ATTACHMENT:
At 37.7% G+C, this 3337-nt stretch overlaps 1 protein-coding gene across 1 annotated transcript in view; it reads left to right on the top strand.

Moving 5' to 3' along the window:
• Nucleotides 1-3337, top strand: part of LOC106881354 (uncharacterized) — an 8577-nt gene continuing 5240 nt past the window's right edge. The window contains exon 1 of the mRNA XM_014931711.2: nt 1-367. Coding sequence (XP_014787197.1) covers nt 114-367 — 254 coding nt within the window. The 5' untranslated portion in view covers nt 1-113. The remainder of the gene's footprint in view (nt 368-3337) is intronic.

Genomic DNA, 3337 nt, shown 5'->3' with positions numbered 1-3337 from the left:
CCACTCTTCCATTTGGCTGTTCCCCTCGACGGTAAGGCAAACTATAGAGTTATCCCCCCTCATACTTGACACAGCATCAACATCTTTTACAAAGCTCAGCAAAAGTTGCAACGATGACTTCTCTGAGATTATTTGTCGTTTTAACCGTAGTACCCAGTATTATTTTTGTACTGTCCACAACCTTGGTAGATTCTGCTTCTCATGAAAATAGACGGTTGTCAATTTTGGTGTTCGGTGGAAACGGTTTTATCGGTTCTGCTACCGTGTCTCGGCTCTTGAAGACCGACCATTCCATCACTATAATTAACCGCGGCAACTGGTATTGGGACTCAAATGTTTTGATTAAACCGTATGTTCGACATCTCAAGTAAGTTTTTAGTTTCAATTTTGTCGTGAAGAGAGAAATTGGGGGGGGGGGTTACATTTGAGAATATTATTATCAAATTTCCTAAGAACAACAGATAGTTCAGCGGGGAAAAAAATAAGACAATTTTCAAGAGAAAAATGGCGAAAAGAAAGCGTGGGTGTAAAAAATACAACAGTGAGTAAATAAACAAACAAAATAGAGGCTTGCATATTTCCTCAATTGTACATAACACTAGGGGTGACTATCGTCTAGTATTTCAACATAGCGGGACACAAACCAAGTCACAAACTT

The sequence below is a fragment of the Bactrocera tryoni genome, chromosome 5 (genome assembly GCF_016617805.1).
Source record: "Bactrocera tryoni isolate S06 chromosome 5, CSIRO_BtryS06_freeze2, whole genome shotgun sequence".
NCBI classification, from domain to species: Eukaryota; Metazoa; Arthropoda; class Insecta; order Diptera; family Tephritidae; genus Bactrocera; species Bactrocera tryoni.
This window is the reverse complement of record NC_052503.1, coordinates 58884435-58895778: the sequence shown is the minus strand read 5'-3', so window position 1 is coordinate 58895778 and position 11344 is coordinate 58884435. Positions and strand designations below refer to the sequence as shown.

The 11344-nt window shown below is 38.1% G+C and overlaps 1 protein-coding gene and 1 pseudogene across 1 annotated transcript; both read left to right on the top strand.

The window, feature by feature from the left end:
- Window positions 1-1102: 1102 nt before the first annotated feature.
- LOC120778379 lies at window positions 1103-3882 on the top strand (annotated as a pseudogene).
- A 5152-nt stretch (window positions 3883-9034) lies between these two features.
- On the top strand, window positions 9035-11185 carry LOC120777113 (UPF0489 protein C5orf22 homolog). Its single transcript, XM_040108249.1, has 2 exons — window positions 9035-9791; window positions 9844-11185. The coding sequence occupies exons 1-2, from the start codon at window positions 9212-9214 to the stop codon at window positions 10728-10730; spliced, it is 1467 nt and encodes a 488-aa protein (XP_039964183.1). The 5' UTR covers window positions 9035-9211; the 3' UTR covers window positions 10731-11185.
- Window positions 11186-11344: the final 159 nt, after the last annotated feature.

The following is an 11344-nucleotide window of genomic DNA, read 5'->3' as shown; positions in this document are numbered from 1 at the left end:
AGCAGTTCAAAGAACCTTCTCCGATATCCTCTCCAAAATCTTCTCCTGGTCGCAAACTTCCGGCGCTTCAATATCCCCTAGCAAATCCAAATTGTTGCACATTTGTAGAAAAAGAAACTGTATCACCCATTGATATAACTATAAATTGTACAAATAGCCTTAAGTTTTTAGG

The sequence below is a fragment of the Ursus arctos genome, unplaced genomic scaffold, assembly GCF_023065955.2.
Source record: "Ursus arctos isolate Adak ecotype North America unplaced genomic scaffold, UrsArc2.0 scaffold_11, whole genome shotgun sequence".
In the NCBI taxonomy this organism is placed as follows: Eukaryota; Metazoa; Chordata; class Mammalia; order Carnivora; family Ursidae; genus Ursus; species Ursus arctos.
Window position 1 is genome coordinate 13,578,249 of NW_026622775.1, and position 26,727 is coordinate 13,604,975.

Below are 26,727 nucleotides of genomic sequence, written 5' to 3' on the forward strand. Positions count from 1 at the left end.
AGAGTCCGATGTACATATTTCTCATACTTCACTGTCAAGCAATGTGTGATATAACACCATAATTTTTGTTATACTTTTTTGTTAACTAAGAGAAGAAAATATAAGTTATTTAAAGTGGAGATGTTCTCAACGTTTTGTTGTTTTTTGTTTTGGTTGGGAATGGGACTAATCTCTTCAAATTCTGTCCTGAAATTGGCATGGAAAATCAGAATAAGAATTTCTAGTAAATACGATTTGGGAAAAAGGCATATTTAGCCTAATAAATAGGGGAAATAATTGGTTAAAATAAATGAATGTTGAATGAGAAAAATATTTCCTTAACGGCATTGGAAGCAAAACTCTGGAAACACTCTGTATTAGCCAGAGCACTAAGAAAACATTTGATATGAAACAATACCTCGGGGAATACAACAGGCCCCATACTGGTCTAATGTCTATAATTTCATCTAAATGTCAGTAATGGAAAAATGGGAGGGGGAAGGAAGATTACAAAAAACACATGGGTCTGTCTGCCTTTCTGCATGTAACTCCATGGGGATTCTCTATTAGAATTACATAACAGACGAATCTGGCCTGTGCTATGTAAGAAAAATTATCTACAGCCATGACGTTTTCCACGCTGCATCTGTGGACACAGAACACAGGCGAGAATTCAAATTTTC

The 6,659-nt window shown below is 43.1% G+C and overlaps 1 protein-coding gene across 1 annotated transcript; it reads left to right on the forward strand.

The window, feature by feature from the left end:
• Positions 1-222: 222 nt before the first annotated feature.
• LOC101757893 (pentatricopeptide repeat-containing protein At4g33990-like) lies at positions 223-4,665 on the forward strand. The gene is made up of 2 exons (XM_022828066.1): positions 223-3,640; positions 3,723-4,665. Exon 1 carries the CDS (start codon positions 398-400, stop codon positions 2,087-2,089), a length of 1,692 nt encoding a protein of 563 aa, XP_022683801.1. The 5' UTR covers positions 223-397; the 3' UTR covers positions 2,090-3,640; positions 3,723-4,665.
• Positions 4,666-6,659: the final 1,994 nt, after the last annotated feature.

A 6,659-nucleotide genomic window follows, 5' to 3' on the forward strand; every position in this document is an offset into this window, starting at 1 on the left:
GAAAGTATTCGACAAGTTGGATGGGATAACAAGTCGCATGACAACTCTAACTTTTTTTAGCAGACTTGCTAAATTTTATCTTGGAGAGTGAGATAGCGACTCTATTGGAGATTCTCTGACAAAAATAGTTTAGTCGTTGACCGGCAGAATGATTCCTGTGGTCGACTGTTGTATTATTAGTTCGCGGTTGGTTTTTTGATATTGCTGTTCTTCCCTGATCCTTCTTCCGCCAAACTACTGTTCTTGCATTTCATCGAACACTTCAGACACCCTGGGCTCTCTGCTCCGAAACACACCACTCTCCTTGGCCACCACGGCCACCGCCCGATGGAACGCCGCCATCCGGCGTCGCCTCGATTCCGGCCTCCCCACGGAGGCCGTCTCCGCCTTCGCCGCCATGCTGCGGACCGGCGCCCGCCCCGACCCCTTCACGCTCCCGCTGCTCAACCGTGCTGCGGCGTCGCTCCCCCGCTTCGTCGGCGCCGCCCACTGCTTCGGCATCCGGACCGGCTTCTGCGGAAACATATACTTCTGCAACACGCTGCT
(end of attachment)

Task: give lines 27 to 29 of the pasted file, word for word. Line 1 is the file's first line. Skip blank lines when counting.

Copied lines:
• Positions 1-222: 222 nt before the first annotated feature.
• LOC101757893 (pentatricopeptide repeat-containing protein At4g33990-like) lies at positions 223-4,665 on the forward strand. The gene is made up of 2 exons (XM_022828066.1): positions 223-3,640; positions 3,723-4,665. Exon 1 carries the CDS (start codon positions 398-400, stop codon positions 2,087-2,089), a length of 1,692 nt encoding a protein of 563 aa, XP_022683801.1. The 5' UTR covers positions 223-397; the 3' UTR covers positions 2,090-3,640; positions 3,723-4,665.
• Positions 4,666-6,659: the final 1,994 nt, after the last annotated feature.